03 Mar Let’s talk about Hyalase with Dr Holmes
Posted at 13:05h in News
Will Hyalase dissolve my face?
Ok, I’m sure some of you are thinking, what is Hyalase anyway? Well, if you get dermal fillers, you need to know what this is because you are likely to need it sometime.
Hyalase, or hyaluronidase, is an enzyme that breaks down hyaluronic acids. The most commonly used dermal fillers are made of hyaluronic acids AND we have our own in our skin for hydration and plumping.
The most common uses in cosmetic medicine for this drug is to dissolve filler in the result of a vascular occlusion event/emergency. Our face is full of blood vessels. The reality is that as injectors we are going in and out of tiny vessels in the face most of the time. Therefore, it is important to inject gently, with small volumes, and keep the needle constantly moving, so if any gets in a vessel it is only a small amount. If filler blocks off a vessel, this needs to be dissolved as soon as possible to avoid permanent tissue damage. This event happened in our clinic today. I have only treated one other case like this in my 20 years of practice, but it is inevitable. As a patient, you want to be somewhere where there is immediate access to this dissolver and medical care. I’d suggest you also only want to have filler used in your treatments, that can be dissolved. If you have this complication with a filler that isn’t a hyaluronic filler, you are stuck with the blockage, and it is a very bad thing.
Overfilling with dermal fillers is a pandemic at the moment in the world. This is driven by patient demand for unrealistic outcomes, uneducated injectors, or unethical injectors. I have sent away patients and not treated them if they are asking for more fillers but don’t need them or would look unnatural as a result. Hyalase is being used to remove this excess filler. There is a push by experts to use less and less fillers and embrace treatments that result in natural appearance and healthy skin, like PRP, BBL, Tixel, lasers, active skincare and so on. Some injectors are talking about dissolving all a patient’s fillers every 5 years and starting again to avoid this over filling from persisting fillers and too much in the first place.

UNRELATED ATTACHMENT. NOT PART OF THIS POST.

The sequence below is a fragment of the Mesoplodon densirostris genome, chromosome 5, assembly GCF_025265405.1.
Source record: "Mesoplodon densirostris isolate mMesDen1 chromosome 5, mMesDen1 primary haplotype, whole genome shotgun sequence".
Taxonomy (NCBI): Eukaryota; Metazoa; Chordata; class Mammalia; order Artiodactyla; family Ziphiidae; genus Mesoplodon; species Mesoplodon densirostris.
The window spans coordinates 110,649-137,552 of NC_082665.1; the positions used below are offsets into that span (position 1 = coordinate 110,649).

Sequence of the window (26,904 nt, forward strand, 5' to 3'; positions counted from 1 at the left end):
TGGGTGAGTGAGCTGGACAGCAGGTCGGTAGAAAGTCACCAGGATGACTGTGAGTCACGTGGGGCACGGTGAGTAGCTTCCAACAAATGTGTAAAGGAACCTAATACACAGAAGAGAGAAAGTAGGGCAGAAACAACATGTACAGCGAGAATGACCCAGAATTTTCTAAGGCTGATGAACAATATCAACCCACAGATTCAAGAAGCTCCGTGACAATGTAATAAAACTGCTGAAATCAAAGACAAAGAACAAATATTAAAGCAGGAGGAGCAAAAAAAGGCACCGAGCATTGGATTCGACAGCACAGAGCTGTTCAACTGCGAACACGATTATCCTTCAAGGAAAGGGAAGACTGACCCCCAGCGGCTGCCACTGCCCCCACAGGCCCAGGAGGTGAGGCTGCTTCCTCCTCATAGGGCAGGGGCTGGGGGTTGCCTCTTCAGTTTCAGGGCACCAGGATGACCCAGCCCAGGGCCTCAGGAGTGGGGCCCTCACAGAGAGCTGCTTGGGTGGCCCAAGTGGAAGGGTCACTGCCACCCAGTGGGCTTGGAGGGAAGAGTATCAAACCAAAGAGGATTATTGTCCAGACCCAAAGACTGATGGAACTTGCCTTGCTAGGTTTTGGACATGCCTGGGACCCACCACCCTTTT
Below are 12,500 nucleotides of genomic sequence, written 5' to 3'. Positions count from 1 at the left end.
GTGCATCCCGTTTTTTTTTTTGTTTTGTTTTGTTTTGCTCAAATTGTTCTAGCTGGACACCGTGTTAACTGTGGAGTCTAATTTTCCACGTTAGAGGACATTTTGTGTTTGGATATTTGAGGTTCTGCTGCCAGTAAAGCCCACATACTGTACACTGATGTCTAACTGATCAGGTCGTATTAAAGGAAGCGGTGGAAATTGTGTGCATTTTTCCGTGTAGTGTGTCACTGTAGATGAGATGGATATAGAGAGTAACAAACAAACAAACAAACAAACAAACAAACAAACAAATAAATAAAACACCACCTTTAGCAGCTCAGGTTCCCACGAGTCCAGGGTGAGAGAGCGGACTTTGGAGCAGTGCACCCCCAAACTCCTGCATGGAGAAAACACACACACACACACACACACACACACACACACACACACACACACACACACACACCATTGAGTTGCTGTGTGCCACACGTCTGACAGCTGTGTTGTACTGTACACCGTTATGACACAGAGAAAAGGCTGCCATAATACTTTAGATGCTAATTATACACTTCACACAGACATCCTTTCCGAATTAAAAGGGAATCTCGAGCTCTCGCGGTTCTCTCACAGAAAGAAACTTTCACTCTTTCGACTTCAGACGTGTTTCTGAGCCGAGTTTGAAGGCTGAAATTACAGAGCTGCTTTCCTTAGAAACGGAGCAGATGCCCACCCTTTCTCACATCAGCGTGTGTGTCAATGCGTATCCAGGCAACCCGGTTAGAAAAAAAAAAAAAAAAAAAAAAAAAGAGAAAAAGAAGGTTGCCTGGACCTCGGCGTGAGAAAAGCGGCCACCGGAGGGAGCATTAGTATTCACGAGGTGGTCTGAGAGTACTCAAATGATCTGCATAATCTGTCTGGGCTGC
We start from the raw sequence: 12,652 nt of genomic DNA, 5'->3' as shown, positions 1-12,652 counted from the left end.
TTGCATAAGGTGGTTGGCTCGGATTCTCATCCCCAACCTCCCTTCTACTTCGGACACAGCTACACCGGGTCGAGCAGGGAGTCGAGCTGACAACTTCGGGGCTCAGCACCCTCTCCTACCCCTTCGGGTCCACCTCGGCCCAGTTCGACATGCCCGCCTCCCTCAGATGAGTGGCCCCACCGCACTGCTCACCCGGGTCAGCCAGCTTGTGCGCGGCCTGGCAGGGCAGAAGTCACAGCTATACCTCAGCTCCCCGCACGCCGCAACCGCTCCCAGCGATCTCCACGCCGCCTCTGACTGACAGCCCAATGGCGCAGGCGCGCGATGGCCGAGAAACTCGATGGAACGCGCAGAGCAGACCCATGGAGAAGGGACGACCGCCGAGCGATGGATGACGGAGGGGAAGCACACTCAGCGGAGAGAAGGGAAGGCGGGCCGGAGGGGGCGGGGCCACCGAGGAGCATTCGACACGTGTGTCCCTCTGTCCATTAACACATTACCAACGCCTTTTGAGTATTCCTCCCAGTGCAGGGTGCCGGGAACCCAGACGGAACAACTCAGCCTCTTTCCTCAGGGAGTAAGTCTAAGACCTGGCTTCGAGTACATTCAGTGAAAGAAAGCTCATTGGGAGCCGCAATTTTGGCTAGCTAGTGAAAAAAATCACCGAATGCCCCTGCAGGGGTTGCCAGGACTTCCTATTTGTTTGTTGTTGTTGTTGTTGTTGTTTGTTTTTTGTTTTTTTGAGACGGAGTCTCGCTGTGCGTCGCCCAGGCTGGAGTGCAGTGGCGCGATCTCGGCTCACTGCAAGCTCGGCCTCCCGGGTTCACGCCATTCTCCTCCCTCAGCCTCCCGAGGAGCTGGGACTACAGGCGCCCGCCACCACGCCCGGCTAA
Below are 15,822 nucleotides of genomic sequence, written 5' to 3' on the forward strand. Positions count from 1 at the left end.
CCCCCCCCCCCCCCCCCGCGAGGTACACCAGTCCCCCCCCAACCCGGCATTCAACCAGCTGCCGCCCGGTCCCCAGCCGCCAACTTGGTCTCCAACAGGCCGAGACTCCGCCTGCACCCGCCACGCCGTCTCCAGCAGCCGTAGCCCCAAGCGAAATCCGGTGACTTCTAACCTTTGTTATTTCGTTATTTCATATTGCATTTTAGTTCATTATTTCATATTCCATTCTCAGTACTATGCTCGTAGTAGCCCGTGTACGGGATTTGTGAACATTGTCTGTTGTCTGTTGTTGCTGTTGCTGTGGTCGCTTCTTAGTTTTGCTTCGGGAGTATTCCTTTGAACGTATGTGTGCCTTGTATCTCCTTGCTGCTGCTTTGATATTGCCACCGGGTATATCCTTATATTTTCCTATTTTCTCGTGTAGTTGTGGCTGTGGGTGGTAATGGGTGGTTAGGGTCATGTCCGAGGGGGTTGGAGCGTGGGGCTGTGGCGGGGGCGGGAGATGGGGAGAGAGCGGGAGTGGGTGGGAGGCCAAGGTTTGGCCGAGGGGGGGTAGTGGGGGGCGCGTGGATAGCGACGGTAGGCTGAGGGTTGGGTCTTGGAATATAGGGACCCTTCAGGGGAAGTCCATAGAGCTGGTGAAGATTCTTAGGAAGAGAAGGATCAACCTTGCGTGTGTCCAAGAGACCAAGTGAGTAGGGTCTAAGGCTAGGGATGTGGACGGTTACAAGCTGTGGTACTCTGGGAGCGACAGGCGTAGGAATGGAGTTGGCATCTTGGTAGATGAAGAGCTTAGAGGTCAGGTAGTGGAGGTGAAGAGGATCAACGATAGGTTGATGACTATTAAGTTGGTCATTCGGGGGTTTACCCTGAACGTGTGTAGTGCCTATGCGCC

In some circles, patients and injectors who may be overfilled themselves, are losing perspective on what “normal” is. It is not normal for your cheek curve to finish under your borrow lashes for example. This is now called a “perceptual drift”. Research has shown that there is a significantly higher number of cosmetic injectors that have Body Dysmorphic Syndrome than in the general population. (And there’s a worry and part of the problem). Have you ever seen a clinic where the injector and all the patients look the same? Sad but true.
Hyalase is also use for sculpting filler or correcting areas where fillers have migrated into a lump or bump, or where a patient has had a hypersensitivity reaction to them.
So, when you inject Hyalase (which has been used for 80 years, at first in ophthalmology), does it selectively dissolve the dermal filler and not our own natural hyaluronic acid? No, of course not. BUT research has shown that in 48 hours we regenerate any of our own that has been affected. There is likely to be a period of a day or two where a person feels deflated and less springy, or more wrinkly in a treated area. But within the week this corrects.
Hyalase dissipates from the area very quickly, which is why in a vascular event, we will inject the area over and over. You may have read social media posts like “ Hyalase destroyed my face”. Evidence is really against this possibility. If Hyalase could permanently dissolved the subcutaneous fat we’d be injecting lots of other body areas – 6 pack anyone? In medicine, you never want to say something will NEVER happen though, but you’d have to say it seems to be an incredibly rare event that someone’s hyaluronic acid takes years to rebuild because of some problem with their cell function.
So, if you don’t want to have to ever deal with Hyalase injections, you really need to choose not to have dermal fillers at all, as the odds are, you will need it sometime.